The recent settlement of the Anthem class action lawsuit (Bell v. ATH Holding Company, LLC) reflects some trends in 401(k) litigation: the focus on share classes, arguments to support inclusion of non-mutual fund investments in defined contribution plans and developments in monitoring service providers.
The suit against Anthem and its fiduciary plan committee alleged that, among other issues, they selected overly expensive share classes (considering what was available to a multi-billion dollar plan). The case was recently settled for $23,650,000 and for certain nonmonetary conditions. In this piece, we review and comment on the nonmonetary conditions.
The complaint contains allegations about the investments and recordkeeping costs, but the more striking allegations regard the investments:
In other words, as in other similar cases, the plaintiffs here argued that the plan committee had to seek the lowest-cost share classes available to the plan regardless of other relevant factors. They also argued that the committee needed to investigate whether the plan had access to reasonably similar collective trusts or separately managed accounts that would have been cheaper still. The message plaintiffs are sending to plan committees and their advisors is that—in the plaintiffs’ view—the lowest cost rules, and, in pursuit of this, the investment search obligation has evolved beyond mutual funds.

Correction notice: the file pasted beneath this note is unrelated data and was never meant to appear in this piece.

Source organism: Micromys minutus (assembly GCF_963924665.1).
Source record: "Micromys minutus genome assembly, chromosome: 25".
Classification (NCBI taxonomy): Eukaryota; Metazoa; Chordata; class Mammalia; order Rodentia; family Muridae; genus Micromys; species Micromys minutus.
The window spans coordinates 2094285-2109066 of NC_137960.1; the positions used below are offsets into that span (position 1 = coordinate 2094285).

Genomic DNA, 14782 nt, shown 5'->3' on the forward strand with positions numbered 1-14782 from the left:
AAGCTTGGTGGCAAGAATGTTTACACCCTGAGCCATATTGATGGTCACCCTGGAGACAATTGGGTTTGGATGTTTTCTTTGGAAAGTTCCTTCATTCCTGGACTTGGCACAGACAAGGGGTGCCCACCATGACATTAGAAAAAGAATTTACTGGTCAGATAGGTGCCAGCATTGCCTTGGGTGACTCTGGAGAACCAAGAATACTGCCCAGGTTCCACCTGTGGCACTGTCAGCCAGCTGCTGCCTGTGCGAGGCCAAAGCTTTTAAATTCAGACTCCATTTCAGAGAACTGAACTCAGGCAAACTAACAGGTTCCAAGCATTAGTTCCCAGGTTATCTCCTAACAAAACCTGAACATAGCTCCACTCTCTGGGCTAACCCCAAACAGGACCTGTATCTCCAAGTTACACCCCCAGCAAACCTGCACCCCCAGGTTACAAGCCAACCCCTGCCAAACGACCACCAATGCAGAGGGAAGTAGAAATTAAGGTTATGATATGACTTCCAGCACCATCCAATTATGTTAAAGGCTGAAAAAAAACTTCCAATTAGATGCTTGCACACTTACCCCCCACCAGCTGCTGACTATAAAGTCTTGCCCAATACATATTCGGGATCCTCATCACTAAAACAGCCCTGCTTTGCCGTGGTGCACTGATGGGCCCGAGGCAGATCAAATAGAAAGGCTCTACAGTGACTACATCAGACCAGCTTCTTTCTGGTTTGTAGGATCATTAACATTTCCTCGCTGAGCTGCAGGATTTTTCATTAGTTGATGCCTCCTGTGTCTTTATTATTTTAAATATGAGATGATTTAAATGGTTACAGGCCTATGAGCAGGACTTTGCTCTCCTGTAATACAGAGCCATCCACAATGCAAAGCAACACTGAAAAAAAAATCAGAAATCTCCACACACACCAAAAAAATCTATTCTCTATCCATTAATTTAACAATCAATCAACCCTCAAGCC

While the monetary settlement was quite large, there were also several “Nonmonetary Terms”:
So what does the settlement show us? Here are our key observations:
Plan committees and their advisors should resist the temptation to dismiss the Anthem allegations and settlement as applying only to large plans. Instead, they need to consider that the case illustrates possible trends that the plaintiffs’ bar is asserting about the fiduciary processes that plan committees need to follow … or proceed at their peril. They need to be aware of the costs of both services and investments and weigh the impact on participants. Since plan committees may not be aware of all the alternatives and may lack the resources to gather relevant information and make decisions, they should consider obtaining professional advice from advisors that have worked with plans similar to theirs. And these advisors should consider the benefit to themselves and their clients of taking on a fiduciary role.
Download a PDF of the alert